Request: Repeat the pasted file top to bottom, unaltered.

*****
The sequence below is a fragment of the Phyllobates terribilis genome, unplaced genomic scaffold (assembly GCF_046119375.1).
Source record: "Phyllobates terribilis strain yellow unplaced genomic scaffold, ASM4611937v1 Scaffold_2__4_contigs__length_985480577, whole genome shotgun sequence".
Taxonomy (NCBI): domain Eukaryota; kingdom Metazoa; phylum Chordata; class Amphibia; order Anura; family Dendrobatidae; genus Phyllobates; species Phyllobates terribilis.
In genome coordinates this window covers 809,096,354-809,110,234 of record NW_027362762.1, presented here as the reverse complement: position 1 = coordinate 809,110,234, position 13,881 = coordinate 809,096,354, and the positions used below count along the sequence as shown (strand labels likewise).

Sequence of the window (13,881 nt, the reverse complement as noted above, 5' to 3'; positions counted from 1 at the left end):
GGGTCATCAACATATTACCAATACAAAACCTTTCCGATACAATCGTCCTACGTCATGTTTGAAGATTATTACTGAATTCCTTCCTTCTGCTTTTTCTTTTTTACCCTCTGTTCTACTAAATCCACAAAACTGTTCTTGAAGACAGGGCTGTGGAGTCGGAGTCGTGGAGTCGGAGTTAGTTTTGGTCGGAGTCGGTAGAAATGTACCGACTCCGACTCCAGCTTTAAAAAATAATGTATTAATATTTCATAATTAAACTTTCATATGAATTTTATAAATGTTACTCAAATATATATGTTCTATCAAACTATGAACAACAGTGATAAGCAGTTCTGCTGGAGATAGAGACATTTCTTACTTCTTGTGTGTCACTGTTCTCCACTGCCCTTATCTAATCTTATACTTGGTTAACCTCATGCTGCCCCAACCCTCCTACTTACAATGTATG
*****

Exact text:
The sequence below is a fragment of the Phyllobates terribilis genome, unplaced genomic scaffold (assembly GCF_046119375.1).
Source record: "Phyllobates terribilis strain yellow unplaced genomic scaffold, ASM4611937v1 Scaffold_2__4_contigs__length_985480577, whole genome shotgun sequence".
Taxonomy (NCBI): domain Eukaryota; kingdom Metazoa; phylum Chordata; class Amphibia; order Anura; family Dendrobatidae; genus Phyllobates; species Phyllobates terribilis.
In genome coordinates this window covers 809,096,354-809,110,234 of record NW_027362762.1, presented here as the reverse complement: position 1 = coordinate 809,110,234, position 13,881 = coordinate 809,096,354, and the positions used below count along the sequence as shown (strand labels likewise).

Sequence of the window (13,881 nt, the reverse complement as noted above, 5' to 3'; positions counted from 1 at the left end):
GGGTCATCAACATATTACCAATACAAAACCTTTCCGATACAATCGTCCTACGTCATGTTTGAAGATTATTACTGAATTCCTTCCTTCTGCTTTTTCTTTTTTACCCTCTGTTCTACTAAATCCACAAAACTGTTCTTGAAGACAGGGCTGTGGAGTCGGAGTCGTGGAGTCGGAGTTAGTTTTGGTCGGAGTCGGTAGAAATGTACCGACTCCGACTCCAGCTTTAAAAAATAATGTATTAATATTTCATAATTAAACTTTCATATGAATTTTATAAATGTTACTCAAATATATATGTTCTATCAAACTATGAACAACAGTGATAAGCAGTTCTGCTGGAGATAGAGACATTTCTTACTTCTTGTGTGTCACTGTTCTCCACTGCCCTTATCTAATCTTATACTTGGTTAACCTCATGCTGCCCCAACCCTCCTACTTACAATGTATG